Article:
Rafael R. Solórzano is a twentieth-first century social movement historian whose research and teaching interest include Chicana/o/x and Latina/o/x history, comparative racialization, gender and queer of color critique. He believes that youth activism in the past 20 years has shaped racial justice, queer and migrant rights across the nation. Additionally, Rafael plans to write racial justice history by outlining alternative forms of coalition building that center those most marginalized in society.
Born and raised in Santa Ana, behind the orange curtain of Orange County, California, Rafael is a Ph.D. Candidate at the University of California, Los Angeles. He received his BA in Rhetoric and Chicana/o Studies from University of California, Berkeley. He has been an educational and migrant rights advocate and community organizer for over 15 years. And, has been a part of many campaigns designed to counter racial violence, achieve educational justice and end the school-to-prison-to-deportation pipeline. He is a Eugene Cota-Robles Fellow in the César E. Chávez Department of Chicana/o Studies at UCLA. And, currently is in residence at Emory University as a James Weldon Johnson Institute dissertation fellow.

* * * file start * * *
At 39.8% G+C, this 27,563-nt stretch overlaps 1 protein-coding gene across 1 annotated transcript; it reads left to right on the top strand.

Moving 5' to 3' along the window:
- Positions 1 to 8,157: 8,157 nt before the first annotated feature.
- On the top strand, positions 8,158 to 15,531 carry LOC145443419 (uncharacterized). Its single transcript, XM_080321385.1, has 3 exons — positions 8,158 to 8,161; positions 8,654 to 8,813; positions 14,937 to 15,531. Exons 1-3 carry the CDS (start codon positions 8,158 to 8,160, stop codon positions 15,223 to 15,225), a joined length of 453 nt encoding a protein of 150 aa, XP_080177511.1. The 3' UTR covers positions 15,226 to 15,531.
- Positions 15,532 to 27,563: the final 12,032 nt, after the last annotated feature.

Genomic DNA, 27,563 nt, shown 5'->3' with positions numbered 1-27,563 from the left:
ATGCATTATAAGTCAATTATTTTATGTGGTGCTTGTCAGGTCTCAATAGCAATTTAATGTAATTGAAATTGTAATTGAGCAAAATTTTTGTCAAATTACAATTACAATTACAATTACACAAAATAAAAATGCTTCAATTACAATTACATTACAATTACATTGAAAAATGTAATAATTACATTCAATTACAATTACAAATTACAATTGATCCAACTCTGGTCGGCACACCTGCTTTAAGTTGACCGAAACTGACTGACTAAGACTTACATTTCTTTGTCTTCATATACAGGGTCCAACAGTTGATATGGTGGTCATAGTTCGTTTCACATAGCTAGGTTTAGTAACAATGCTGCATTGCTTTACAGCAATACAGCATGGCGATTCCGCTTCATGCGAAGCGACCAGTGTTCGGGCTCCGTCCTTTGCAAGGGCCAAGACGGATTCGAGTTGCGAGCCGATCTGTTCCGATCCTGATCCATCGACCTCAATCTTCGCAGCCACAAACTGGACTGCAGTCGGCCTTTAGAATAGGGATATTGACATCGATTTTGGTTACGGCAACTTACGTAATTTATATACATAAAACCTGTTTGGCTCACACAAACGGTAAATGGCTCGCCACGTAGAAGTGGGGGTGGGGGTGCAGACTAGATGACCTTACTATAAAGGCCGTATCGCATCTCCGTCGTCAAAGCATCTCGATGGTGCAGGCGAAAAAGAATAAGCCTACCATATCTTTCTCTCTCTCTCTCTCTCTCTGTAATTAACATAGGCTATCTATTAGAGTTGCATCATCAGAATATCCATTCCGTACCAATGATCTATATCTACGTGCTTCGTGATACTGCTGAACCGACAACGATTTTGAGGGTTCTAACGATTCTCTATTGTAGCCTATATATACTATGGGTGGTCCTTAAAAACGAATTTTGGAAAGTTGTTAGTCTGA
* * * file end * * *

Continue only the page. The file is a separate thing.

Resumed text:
He is currently completing his dissertation “Queering the Emergent Borderlands; Undocuqueer Activism in the U.S. South,” which investigates how the Trail of Dreams, a four-month walk from Miami, FL to Washington D.C., redefined migrant rights activism in 2010. He traces how undocumented youth activists and their allies, not only advocated for a pathway to citizenship, but introduced new ideas about what rights are, who should be at the center for the fight for migrant rights, and what new strategies to use in attaining them. He draws on in-depth interviews with coalition partners, organizational archival records, website blog posts, YouTube videos and newspaper discourse to tease out how an emergent radical coalition politic led to the need to build a contemporary migrant rights movement that is cross-sector, and multi-issue. Moreover, his research centers the political activism of queer, undocumented migrants and communities in rural spaces that took many forms, out in public and online, individual and collective alike. This project has received grant support from the University of California, Los Angeles’s Institute of American Cultures, UCLA’s Chicano Studies Research Center, and Tamar Diana Wilson Fund.
- Chicana/o/x and Latina/o/x history, comparative racialization, gender and queer of color critique